by Gianpiero Vincenzo
Artists have long since stopped making conventional visual representations and create works with which to establish a new relationship, as in the case of Fabrice Bernasconi Borzì.
One could say this: Fabrice creates works that speak. Or: Fabrice starts a dialogue with the works. Or also: Fabrice tells and the works respond, because they have a soul.
After all, that’s what Walter Benjamin suggested when he talked about the “aura” of the work of art. The artists were therefore concerned about a new kind of relationship with images, with objects. Let’s be clear, it’s not a new thing.
For thousands of years it was believed that the spirit of the Divinity was enclosed in particular stones or betyls. In Japan the katana sword could enclose the soul of the samurai or the spiritual testament of a great master like Rikyu could be sealed in a chashaku, the bamboo teaspoon. Even today thousands of visitors are enchanted by the mysterious living expression of the Mona Lisa. Michelangelo himself had hammered his Moses’ knee asking “why don’t you speak?”.
This last famous anecdote can be useful to give an idea of some central elements of the work of contemporary artists, such as Fabrice, who are concerned with giving voice to the works. And they do so with a completely new awareness and determination.
Awareness is one of the decisive elements. It is not a dimension of conceptual order, recalled for many decades now, but the possibility that a work operates – pass me the etymological figure – towards the viewer and other objects. What Fabrice’s works talk about, their “operation”, is the story of the artist’s “descent” from Switzerland to Sicily, in every sense this can be understood. For some it could be a “descent into hell”, but life, in the world down here, strongly recalls the ethics and aesthetics of the Diverso.
As with objects, not all places in the world are the same, despite the dialectic of globalisation. It is precisely this homogenization of everything and everyone that is refuted today by artists like Fabrice. Everything has a soul, one might say. And a word from him. And there are perspectives in which the Soul, the Aura, can be seen with greater clarity.
This is not a formal exercise, nor is it rhetoric. This is a last chance. Many people now, especially philosophers and artists, have understood that the degeneration of a human species that is destroying the Planet depends on a distorted relationship with objects and the reality that surrounds it. In fact, if you believe that things and animals do not have a soul (in Italian anima and animale, soul and animal, are almost the same word) why should you respect and care for them? If there is no longer the Other, but only different Equals, as Byung-Chul Han rightly claims, what could push man to know and recognize other human beings?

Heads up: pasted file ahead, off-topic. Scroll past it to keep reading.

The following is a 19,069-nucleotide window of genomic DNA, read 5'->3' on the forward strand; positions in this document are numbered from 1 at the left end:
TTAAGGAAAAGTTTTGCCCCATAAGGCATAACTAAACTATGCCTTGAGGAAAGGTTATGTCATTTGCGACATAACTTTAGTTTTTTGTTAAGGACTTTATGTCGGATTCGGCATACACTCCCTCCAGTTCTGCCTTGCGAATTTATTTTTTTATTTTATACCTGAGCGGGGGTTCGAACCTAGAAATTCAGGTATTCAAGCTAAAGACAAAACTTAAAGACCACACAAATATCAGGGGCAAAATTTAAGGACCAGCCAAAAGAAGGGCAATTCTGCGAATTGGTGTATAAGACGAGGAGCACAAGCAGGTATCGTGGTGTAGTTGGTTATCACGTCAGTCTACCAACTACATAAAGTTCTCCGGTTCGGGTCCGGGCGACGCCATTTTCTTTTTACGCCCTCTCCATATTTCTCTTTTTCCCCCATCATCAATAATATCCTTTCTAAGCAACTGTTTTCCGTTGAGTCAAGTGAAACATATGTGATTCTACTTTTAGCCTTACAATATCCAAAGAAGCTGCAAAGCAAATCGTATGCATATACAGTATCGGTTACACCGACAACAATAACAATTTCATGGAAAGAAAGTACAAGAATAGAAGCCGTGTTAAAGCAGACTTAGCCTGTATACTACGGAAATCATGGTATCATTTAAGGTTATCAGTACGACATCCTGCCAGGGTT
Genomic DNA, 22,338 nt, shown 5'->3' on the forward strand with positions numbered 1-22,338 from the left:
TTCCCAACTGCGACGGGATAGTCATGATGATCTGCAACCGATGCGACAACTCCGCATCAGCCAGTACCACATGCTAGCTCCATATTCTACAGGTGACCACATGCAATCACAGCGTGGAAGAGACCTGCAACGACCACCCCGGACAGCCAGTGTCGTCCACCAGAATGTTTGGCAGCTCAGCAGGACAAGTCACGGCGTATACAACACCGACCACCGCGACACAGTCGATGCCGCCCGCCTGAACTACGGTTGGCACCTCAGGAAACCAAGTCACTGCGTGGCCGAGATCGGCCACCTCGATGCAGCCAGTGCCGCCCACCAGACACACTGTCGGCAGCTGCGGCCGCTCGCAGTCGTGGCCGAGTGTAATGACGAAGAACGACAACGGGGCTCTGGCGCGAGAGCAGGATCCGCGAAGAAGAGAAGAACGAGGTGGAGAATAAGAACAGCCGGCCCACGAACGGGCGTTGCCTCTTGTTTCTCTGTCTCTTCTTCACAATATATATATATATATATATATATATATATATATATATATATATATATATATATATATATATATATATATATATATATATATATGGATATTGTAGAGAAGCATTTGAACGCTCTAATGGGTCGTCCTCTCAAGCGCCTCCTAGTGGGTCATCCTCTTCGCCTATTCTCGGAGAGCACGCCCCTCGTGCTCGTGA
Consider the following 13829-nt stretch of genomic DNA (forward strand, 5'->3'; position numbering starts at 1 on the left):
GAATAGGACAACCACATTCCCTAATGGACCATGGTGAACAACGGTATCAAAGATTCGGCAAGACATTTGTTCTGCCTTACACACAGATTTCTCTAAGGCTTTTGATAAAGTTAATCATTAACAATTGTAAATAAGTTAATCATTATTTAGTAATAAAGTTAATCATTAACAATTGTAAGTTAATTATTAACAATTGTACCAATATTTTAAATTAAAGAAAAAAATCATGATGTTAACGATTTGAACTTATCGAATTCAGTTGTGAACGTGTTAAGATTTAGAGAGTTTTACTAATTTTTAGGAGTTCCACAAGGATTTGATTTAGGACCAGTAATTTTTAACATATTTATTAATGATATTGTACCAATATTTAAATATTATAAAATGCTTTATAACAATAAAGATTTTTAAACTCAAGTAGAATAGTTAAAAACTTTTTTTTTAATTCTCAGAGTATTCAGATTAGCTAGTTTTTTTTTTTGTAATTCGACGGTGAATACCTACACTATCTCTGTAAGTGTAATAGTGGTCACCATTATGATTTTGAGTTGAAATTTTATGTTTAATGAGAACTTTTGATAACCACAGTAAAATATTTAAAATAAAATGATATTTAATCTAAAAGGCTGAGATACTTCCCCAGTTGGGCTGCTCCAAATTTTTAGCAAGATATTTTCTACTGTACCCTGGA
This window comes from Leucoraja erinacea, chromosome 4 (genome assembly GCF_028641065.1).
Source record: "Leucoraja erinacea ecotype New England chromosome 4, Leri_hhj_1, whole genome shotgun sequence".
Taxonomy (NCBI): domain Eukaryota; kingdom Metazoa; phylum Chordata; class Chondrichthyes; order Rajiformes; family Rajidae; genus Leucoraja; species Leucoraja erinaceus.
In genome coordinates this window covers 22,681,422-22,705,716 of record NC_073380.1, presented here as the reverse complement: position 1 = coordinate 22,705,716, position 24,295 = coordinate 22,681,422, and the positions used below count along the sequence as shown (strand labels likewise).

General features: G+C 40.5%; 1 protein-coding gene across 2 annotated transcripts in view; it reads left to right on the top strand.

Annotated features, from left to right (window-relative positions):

Fabrice is the standard bearer of a generation of artists who don’t just create objects. He creates talking works for thinking spectators. He proposes a descent that is, also and above all, an ascent. Without the rhetoric of a contemporary ideology of a public space that no longer exists. In the age of widespread private life one can only draw attention to details. This is why artists are becoming more and more precious.
Every little aspect of life contains all the possibilities. Every atom has the same possibilities as the universe, as they say in Taoism. In this sense Fabrice’s art is that of points of view and details. He takes something from the ordinary and moves it into the extraordinary. The irony springs from an awareness of the multiplicity of points of view, of the different possible shifts of meaning. In this way, every time Fabrice manages to move a viewer from a consolidated point of view, he performs a real prodigy. He literally “shifts forward” (etymology of prodigy) the limit of his understanding. If he does it with a smile, even better.
From this point of view, if humanity manages not to destroy itself, it will be a completely prodigious event. And healthy. In the meantime let’s enjoy the artists’ works and listen to what Fabrice has to say in La vie d’ici bas.
On show from 11 July to 11 September 2020
White Garage – Catania
white garage, Via Malta, 61, Catania, CT, Italia